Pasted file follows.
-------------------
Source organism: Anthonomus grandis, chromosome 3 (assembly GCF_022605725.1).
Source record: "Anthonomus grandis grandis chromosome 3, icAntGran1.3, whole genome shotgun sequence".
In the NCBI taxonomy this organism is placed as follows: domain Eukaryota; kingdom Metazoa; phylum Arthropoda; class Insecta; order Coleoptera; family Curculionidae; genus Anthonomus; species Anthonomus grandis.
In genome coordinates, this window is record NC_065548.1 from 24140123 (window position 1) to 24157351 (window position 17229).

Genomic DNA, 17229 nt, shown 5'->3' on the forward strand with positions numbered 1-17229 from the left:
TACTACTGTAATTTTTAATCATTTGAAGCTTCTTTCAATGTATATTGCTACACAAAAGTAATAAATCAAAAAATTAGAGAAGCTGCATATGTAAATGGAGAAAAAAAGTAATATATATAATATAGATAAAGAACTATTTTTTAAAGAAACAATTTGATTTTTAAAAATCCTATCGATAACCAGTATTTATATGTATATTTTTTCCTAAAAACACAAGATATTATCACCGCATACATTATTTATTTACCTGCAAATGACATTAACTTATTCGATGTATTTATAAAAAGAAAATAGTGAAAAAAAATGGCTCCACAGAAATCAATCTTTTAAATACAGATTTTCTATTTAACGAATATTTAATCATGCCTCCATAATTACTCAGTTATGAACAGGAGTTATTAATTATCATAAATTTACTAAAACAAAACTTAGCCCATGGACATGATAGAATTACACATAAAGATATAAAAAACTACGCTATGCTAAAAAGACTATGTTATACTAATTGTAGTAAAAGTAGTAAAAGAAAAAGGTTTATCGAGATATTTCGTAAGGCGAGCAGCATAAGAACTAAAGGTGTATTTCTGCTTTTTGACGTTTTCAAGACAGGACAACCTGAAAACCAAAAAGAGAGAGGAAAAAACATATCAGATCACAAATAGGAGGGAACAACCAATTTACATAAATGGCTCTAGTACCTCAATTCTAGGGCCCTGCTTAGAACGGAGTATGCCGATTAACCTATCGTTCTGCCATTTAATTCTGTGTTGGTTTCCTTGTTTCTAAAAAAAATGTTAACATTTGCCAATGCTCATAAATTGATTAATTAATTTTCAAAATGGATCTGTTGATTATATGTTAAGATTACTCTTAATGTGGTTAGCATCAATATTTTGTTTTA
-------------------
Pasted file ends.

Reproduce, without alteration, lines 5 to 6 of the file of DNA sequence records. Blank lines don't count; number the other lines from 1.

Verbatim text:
Genomic DNA, 17229 nt, shown 5'->3' on the forward strand with positions numbered 1-17229 from the left:
TACTACTGTAATTTTTAATCATTTGAAGCTTCTTTCAATGTATATTGCTACACAAAAGTAATAAATCAAAAAATTAGAGAAGCTGCATATGTAAATGGAGAAAAAAAGTAATATATATAATATAGATAAAGAACTATTTTTTAAAGAAACAATTTGATTTTTAAAAATCCTATCGATAACCAGTATTTATATGTATATTTTTTCCTAAAAACACAAGATATTATCACCGCATACATTATTTATTTACCTGCAAATGACATTAACTTATTCGATGTATTTATAAAAAGAAAATAGTGAAAAAAAATGGCTCCACAGAAATCAATCTTTTAAATACAGATTTTCTATTTAACGAATATTTAATCATGCCTCCATAATTACTCAGTTATGAACAGGAGTTATTAATTATCATAAATTTACTAAAACAAAACTTAGCCCATGGACATGATAGAATTACACATAAAGATATAAAAAACTACGCTATGCTAAAAAGACTATGTTATACTAATTGTAGTAAAAGTAGTAAAAGAAAAAGGTTTATCGAGATATTTCGTAAGGCGAGCAGCATAAGAACTAAAGGTGTATTTCTGCTTTTTGACGTTTTCAAGACAGGACAACCTGAAAACCAAAAAGAGAGAGGAAAAAACATATCAGATCACAAATAGGAGGGAACAACCAATTTACATAAATGGCTCTAGTACCTCAATTCTAGGGCCCTGCTTAGAACGGAGTATGCCGATTAACCTATCGTTCTGCCATTTAATTCTGTGTTGGTTTCCTTGTTTCTAAAAAAAATGTTAACATTTGCCAATGCTCATAAATTGATTAATTAATTTTCAAAATGGATCTGTTGATTATATGTTAAGATTACTCTTAATGTGGTTAGCATCAATATTTTGTTTTA